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Use Team Autonomy for Valuable Outcomes


If the point of a team is to achieve something greater than the individuals could do on their own, then the autonomy of the team members is the intelligence of the team.


Now right off the bat, let's dispel the idea that Autonomy means Anarchy... It does not. Autonomy doesn't mean doing whatever you feel like. This way of living is psychologically shallow, not useful, and even harmful to the people living in such a way.


Autonomy in a team context is where a member can achieve a valuable outcome by acting freely within a set of appropriate constraints.


So let's look at that statement to make sense of it. There are 3 parts:

  1. Valuable outcome

  2. Act freely

  3. Appropriate constraints



So what makes a Valuable Outcome?

For someone to be able to achieve a valuable outcome, Value must be clearly defined to them. In Lean, we talk about value as something we produce (goods or services) that someone would be willing to give something up to have. This means that value is defined by the people we serve, and that requires that we know who it is that we serve, what they want/need and how to give it to them. Therefore, to enable autonomy for our team members, we must ensure that they have this information readily available.


Now, why am I putting the word outcome there? Let's take the example of John; he runs a manufacturing line that produces 2m steel girders. His bosses told him to make 10,000, and he did. Everyone celebrates because John hit his targets, but it turns out that the market has shifted to needing 10m girders and so only a handful of 2m girders sold.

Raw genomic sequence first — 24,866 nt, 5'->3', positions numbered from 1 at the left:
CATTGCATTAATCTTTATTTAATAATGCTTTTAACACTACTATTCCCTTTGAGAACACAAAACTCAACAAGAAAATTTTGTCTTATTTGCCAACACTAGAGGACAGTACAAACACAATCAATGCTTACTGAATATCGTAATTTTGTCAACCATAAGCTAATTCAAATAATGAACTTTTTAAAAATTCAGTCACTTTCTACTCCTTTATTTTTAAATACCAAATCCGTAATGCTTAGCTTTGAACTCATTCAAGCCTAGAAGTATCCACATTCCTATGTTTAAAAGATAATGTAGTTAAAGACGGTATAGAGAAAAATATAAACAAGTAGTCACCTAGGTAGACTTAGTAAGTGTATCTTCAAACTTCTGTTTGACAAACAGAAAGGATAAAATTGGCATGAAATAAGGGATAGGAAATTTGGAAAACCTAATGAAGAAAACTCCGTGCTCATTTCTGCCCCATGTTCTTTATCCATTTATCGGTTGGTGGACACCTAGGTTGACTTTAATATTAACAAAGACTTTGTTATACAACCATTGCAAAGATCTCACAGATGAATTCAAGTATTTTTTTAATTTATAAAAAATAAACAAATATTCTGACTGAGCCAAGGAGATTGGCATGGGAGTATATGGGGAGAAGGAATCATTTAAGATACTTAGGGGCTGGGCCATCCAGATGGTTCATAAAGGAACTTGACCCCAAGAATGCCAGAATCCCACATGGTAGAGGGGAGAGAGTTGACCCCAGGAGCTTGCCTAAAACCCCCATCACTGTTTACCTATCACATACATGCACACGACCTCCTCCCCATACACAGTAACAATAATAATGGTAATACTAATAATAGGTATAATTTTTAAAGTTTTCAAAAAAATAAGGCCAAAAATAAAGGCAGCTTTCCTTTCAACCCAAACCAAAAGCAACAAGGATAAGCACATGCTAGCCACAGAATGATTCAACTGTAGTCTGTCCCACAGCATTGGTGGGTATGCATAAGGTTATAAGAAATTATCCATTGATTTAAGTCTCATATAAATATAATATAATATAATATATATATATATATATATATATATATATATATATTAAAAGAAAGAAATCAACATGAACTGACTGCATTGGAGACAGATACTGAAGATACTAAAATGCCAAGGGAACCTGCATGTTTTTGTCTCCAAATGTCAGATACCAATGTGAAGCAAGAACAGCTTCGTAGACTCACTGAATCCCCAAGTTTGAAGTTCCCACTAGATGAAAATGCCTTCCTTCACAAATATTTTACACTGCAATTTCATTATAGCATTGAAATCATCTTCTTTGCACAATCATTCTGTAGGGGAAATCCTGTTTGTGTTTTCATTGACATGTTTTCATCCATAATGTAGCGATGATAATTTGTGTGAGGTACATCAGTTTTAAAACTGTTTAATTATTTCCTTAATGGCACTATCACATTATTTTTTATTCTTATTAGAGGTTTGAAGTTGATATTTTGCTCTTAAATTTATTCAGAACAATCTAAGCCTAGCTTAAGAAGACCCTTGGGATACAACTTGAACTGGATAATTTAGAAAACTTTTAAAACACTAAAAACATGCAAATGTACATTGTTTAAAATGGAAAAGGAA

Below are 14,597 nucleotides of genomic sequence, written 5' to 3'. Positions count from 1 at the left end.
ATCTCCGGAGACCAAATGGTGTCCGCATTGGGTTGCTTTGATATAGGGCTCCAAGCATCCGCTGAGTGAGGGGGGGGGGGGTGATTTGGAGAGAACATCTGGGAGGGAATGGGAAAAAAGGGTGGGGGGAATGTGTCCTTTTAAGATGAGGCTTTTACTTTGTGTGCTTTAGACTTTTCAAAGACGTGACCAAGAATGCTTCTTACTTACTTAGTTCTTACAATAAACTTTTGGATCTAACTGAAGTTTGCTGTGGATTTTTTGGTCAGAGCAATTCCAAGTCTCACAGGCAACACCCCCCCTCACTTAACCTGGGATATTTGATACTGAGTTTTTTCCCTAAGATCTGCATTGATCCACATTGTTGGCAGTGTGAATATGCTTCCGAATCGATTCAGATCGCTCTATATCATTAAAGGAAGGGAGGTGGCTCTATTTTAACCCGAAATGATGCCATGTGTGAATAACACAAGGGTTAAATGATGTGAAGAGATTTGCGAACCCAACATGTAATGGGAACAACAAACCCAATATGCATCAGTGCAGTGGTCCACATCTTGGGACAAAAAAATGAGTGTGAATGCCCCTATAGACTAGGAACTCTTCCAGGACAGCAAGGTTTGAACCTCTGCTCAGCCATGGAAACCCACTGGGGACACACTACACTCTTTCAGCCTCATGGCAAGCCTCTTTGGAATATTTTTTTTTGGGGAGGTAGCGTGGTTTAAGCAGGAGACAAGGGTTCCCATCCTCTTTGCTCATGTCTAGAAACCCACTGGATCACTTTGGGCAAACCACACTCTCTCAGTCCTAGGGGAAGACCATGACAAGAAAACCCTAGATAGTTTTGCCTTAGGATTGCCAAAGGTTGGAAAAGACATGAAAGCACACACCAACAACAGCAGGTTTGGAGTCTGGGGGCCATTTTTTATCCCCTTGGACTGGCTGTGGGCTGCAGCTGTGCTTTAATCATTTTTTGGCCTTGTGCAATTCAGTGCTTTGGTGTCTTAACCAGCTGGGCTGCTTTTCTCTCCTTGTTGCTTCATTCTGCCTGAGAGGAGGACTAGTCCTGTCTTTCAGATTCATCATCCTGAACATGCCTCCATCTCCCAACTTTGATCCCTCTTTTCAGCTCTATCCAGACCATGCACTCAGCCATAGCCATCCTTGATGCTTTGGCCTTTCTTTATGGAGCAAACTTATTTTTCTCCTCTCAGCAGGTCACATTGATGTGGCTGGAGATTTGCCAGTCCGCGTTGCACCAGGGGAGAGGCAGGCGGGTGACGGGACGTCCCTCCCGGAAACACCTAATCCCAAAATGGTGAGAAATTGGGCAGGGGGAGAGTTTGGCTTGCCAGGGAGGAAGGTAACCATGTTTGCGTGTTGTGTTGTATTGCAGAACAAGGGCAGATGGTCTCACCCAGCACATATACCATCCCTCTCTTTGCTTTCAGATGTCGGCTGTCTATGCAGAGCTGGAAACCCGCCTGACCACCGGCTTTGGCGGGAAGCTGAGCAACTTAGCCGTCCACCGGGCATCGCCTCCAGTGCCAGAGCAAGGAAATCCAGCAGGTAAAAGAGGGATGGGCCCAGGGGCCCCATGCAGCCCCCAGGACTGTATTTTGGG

'Outcome' is focused on making what is needed to succeed rather than 'Output' which is focused on making/doing more things.


Autonomy is aimed at Outcome, not Output. Output-orientated teams focus on doing the thing right.

The more right you do the wrong things, the more wrong you become. – Dr. Russell Ackoff

Outcome-orientated teams can accomplish more with less.


What about Acting freely?

As leaders and organizations, the emphasis is there for us to ensure that our vision is clear to our people, that we are crystal clear on who we are serving and how we want to serve them, and how that specifically relates to the given team someone is in. Here is a way to think about it. The company vision is a big circle; inside of that, we have many teams, each having their own vision derived from the company vision, therefore existing as smaller circles inside the big circle. As long as the team acts within the company circle, they are doing good. The same applies to the team circles, the individuals are smaller circles inside of the team circle, with their own vision, and as long as they keep their vision within the circle of the team, that is serving the greater good. So the team member serves the team, the team serves the company, and they all serve the customer.


Why act freely? Why can't people just do what they are told? If people only do what they are told or have to seek approval for every action, you end up with a slow, cumbersome structure that fails to serve their customer's needs. Imagine the striker in a football team had to seek permission from the captain whenever he wanted to fall back to defend the goal. This would result in many delays that would completely negate the value of the striker helping, even if there were no better options available. When you equip your team members with the situational awareness they need to act, they can change roles temporarily or respond to a need they see swiftly, allowing you to reap the benefits.


And finally, Appropriate Constraints.

The appropriate constraint is a big topic that we will cover with the help of Dave Snowden and the Cynefin framework later on. Different situations call for different types of constraints. For now, what I will say is that in some situations it is appropriate to have governing constraints like laws that define the specific bounds of a situation, like do not drive faster than X on a given road, while other situations might call for enabling constraints like to move forward with your experiment you must have a clear and falsifiable hypothesis.


Appropriate constraints give team members a framework to take accountability and responsibility for their actions. Appropriate constraints are what enable them to act freely. With great freedom comes great responsibility and accountability.


We will look at this more later.

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